July 9, 2008

New DI Program: Differentiated Reading

A new DI fluency building program, Differentiated Reading (PDF), was released today and is intended to be used with low performers who are reading at low fluency rates (less than 45 words a minute). The program is directed to children with whom simple fluency procedures have not proven to be effective. The program will be published commercially before the end of the year by SRA.

The article I linked to entitled Improving the Reading Rate of
Low Performers
and is loaded with insights regarding the teaching of lower performers.

The frustration of slow readers

Trying to improve the reading rate of very low performers can be a frustrating experience for both learner and teacher. The learner typically knows that the goal is to read faster, without making a flurry of mistakes, and the learner tries, but the added effort most frequently leads to word guessing, word skipping, word stuttering, and to greatly increased physical signs of high energy, such as clenching their fists, taking deep breaths, and even sweating. The student knows how to try hard physically and thatʼs what he does. But it doesnʼt work for reading faster.


What Teachers Observe

The teacher may also notice that the studentʼs performance is not predictable from one day to the next. The typical pattern is for the learner to perform “better” on one day, and be very happy with his performance and the praise the teacher issues, but almost certainly, he reverts to his old habits on the next day and does poorly.

The teacher often concludes from observations that whatever it is that causes improvement is there one day and gone the next. The bottom-line conclusion is that something is wrong with the learnerʼs learning mechanisms.

This conclusion is thoughtful and comes after the teacher has tried
different approaches for improving rate-accuracy.


The Basic Rule

Teachers need an approach that permits students to show them through their reading behavior how much and how fast they can improve. The basic rule is that if students are properly motivated to read faster and donʼt, the reason is they canʼt.


Students Respond Logically

We donʼt want the task of learning to read a little faster to become an effort like Sisyphus trying to roll the rock out of the pit but never succeeding. This step is built around the fact that students respond to data. They are realistic. They know when they are failing and when they are progressing. If they receive good evidence they are doing well, and meeting reasonable expectations, they will keep trying and persist when they regress or when the material they read becomes a little more difficult.

If they canʼt see evidence of progress, they will tend to draw a conclusion we donʼt want them to draw—“I am a failure; I canʼt do it.”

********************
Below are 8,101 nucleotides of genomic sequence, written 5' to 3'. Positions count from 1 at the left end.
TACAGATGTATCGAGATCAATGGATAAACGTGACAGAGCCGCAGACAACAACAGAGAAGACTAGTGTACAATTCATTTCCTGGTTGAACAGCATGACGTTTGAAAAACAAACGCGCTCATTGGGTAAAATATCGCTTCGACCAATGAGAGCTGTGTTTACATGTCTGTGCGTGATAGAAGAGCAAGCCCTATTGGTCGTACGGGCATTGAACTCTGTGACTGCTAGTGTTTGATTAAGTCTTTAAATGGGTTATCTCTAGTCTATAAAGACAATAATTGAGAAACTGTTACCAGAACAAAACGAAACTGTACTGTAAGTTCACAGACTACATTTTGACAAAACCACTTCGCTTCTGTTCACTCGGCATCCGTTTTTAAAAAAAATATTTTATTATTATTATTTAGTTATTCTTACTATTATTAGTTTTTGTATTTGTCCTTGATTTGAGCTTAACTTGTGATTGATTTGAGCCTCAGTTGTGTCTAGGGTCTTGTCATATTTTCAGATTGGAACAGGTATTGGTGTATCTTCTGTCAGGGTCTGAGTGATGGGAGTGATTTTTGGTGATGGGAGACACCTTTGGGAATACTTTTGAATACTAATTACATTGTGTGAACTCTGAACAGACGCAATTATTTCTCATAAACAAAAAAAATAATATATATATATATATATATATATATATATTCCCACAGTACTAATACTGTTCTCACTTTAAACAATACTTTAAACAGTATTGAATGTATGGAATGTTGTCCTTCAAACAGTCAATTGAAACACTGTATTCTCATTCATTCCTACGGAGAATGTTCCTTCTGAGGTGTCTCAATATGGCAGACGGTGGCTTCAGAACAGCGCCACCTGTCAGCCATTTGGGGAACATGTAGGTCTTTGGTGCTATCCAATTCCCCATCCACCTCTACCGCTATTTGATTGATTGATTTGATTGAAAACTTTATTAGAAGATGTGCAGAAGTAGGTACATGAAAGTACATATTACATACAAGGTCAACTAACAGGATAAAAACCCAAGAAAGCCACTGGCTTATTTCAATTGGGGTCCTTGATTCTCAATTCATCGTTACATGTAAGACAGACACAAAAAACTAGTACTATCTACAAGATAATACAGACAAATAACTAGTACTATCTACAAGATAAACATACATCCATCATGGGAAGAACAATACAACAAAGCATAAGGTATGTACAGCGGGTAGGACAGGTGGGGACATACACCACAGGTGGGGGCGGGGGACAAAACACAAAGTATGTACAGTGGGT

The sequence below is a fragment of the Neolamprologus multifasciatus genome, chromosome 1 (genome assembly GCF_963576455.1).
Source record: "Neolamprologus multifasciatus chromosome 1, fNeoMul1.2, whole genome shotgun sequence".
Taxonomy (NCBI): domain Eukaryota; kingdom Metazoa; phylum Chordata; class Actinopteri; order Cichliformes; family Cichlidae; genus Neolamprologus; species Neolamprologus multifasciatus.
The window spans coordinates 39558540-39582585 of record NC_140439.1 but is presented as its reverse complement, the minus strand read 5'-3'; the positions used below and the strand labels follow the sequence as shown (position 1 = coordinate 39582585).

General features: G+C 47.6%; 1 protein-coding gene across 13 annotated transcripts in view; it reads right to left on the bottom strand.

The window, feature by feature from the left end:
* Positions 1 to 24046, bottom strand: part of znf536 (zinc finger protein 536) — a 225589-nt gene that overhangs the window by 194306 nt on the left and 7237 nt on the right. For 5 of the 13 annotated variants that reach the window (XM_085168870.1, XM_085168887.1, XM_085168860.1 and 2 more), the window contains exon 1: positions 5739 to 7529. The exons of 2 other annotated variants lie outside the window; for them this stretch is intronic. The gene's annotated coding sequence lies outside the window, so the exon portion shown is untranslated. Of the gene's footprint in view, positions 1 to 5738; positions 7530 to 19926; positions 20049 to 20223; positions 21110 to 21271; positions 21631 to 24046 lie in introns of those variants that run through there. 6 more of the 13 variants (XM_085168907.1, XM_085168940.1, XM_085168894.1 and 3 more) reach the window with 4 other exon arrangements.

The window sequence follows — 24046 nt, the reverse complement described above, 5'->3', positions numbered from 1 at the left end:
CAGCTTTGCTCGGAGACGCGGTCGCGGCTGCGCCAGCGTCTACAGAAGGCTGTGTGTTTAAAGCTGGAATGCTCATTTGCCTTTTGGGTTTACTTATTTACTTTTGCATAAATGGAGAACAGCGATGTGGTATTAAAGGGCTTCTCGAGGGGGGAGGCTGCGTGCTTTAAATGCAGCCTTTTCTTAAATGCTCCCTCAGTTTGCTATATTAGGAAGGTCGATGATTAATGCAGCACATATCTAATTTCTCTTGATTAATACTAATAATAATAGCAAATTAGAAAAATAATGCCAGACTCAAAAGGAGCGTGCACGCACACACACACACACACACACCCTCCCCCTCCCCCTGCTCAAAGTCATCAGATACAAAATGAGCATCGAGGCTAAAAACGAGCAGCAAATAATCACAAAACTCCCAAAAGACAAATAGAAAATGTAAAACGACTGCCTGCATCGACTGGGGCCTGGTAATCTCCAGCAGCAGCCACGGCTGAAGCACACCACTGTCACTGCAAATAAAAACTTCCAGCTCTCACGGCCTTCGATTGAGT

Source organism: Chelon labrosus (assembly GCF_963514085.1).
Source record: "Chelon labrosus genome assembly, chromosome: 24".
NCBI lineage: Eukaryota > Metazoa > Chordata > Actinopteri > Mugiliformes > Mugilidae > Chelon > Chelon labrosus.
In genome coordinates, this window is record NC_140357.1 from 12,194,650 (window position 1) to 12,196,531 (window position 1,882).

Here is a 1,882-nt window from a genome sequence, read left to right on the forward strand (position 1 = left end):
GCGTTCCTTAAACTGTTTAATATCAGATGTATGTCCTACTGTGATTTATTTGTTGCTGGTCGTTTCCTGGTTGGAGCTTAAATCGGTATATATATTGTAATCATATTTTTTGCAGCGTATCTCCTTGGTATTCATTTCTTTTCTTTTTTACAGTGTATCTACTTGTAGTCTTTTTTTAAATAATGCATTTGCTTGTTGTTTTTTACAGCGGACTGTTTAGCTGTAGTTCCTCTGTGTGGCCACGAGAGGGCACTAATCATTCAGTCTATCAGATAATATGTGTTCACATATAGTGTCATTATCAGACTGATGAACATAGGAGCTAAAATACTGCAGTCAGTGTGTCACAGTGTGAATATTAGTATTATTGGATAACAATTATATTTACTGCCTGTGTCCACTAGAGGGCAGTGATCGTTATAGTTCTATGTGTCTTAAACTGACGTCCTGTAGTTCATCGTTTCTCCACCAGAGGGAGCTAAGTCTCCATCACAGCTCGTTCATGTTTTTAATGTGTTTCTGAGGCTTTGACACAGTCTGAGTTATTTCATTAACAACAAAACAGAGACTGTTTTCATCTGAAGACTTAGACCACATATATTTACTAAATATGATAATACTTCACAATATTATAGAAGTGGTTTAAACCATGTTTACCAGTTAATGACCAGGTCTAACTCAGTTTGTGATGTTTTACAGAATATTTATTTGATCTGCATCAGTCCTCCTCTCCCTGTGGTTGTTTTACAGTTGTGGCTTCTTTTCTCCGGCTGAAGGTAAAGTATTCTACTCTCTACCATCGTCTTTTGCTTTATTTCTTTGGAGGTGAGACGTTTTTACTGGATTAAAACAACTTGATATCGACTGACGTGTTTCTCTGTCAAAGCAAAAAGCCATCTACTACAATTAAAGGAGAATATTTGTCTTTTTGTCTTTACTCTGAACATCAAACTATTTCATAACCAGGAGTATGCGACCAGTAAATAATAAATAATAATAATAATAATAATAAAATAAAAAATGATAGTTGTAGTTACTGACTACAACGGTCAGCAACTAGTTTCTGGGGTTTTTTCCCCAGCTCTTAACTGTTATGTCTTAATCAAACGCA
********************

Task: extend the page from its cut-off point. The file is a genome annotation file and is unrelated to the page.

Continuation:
The article describes the new program in detail and can be used by classroom teachers now, so there's no need to wait to use it.

5 comments:

Kathy said...

These reading stories do not ring true for me. I have been doing reading tutoring with kdg and first graders for the last 8 years or so. If you use an instructional tool that is transparent you know exactly what the child can and cannot do. I have no idea how a child can do well one day and not the next and the teacher not know why.

Going to fluency for each child involves learning the alphabetic code and sounding out all the words to knowing the alphabetic code and sounding out very few words. Expression slowly develops as the child gains code knowledge.

This is not usually something that happens one day and not the next. It is a process that develops along a continuum. If instruction is transparent you know exactly where your student is on the continuum.

As for slow readers I rarely see them. Maybe this is something that is a problem in upper grades.

Speed is something that takes care of itself as the child moves along the continuum of learning code which in turn allows expression to develop. Kids get faster at reading as they are learning.

I don't see speed as the issue. Fluency is the issue. For me that means the child is not sounding out of words( perfect code knowledge) and uses expression. I may want the child to vary speed with the complexity of the text just as we adults do when we read.

I have had only two students who had trouble with speed. They were siblings. They read slowly, talked slowly and their thinking process was slow. I am not sure speeding them up would be a good thing or not.

What is purpose of reading fast? I had one student who came to me for tutoring who read very fast but made all kinds of errors. We worked on code knowledge. Her speed was useless.

If a child is accurate, comprehends, uses expression, varies speed when needed what is the problem?

And as stated in the post, if a child speeds up and makes all kinds of errors, well that child needs code work, not a timer.